*The Lower Pool*
Fuji TX2 + Fuji Velvia 100
With the film camera of course, I did not have stabilization, and I didn’t have time and inclination to set up a tripod. So it was handheld, but on this shot, I think, the wide vista works well. Of course, there are tourists in the shot, but who am I to begrudge tourists? I am one myself…
*Cabin in the North*
Fuji TX2 (XPAN) + Rollei RPX25
For my first ever attempt at shooting RPX25 I didn’t make it easy on myself: in the midst of the Nuuksio forest on an overcast day, and accounting for reciprocity failure, I often had exposure times of 30-45 seconds. As a consequence the results were hit and miss. But when they hit, it was amazing. The level of fine detail that this film retains is just amazing. This one is my favourite shot, an abandoned cabin in the woods.
*The Birch is Dead*
Fuji TX2 (XPAN) + Kodak Portra 160
One of the things that really impressed me in the wilderness of the Nuuksio forest was the number of fallen trees. In a forest as dense as this, it gives you a sense of the violence of the storms that must strike the forest in the winter. I was particularly stoked by the white bark of this dead birch against the deep green background of the forest.
Fuji TX2 (XPAN) + Kodak Portra 160
Light does interesting things inside a forest, or at least it certainly did in Nuuksio. The environment is so dark that despite the overcast sky, when there’s a small clearing it looks sunny. That’s what I wanted to capture here where this huge rock formation created a no-tree zone, letting the light in.
*Kingdom of Moss*
Fuji TX2 (XPAN) + Kodak Portra160
Having gone to Helsinki in November for work (apparently, according to the sign at Helsinki airport, that makes me a hero) I took advantage of a sunday off to head out to Nuuksio National Park, about an hour from the city center by public transport. I walked for a few hours in the wilderness, overcome by greens, moss and more trees and logs than you can shake a stick at. Oh, and boulders. Good thing I had my tripod with me because there was clearly not enough light for handheld photography.
Fuji TX2 (XPAN) + Ilford Pan F
Ganagobie abbey is an old monastery and abbey located in upper Provence. It’s lost in the middle of the dry, sparse forest characteristic of that region. I’m not sure it was all olive trees and lavender, but that’s what the legend would probably say anyway. I was quite taken by the alleyway leading to the majestic entrance, and I wanted to give it the XPAN treatment, so there you go.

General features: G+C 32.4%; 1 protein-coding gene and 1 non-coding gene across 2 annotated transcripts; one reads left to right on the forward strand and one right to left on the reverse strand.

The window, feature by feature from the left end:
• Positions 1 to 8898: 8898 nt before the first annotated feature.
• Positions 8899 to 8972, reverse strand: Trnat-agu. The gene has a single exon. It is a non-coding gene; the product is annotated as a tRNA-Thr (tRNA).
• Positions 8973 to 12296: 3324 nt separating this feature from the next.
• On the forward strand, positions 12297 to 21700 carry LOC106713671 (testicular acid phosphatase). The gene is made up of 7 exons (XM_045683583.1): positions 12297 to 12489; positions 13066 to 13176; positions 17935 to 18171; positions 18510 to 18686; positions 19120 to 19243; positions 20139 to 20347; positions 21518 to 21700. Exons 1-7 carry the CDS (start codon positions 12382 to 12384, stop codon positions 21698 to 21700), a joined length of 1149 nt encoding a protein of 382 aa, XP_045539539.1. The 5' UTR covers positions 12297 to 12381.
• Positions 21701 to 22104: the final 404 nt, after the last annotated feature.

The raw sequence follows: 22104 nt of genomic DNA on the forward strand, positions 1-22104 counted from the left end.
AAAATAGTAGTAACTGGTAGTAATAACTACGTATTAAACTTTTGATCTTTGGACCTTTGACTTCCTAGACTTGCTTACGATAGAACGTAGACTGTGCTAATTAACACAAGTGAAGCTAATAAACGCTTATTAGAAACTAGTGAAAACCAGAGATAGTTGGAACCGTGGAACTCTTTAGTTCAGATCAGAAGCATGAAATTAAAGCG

*Sheep Pen on Top*
Fuji TX2 (XPAN) + Kodak Ektachrome E100
There was a stone sheep house at the top of the Rhune as well as rocks, cairns, pottok ponies and (of course), sheep. I took this wide shot to get a better sense of how it all fit together, with a nice hazy delineation of the mountains in the background.
Fuji TX2 (XPAN) + Kodak E100 Ektahcrome
At the top of the plateau of the Rhune, many many little stone cairns were set up. I don’t think there’s anything authentic or traditional about it, I got the impression it was just something that some tourists started doing, and others followed suit. But it gave the landscape an interesting quasi-mystical vibe that I really liked.
Fuji XT2 (XPAN) + Kodak E100 Ektachrome
In order to get to the Rhune summit, you can take a famous cablecar that’s been running for close tu 100 years, or you can walk. We did the former. On top is a flat, rocky expanse where the Pottocks and some sheep graze peacefully. I don’t know how full of tourists it normally is, but when we were there is was quiet and very peaceful. That’s what I tried to reflect in this picture.
*From the Rhune*
XPAN 2 + Kodak E100
In August I spent a week in the Basque country, probably one of my favourite places in France. We went up the Rhune, one the low peaks west of the Pyrénées, near the Basque coast. It was still magnificent. It was my first ever roll of new Kodak E100, and to be honest it came out way more subdued than what I expected. I still like the result a lot all in tones of greens and blues.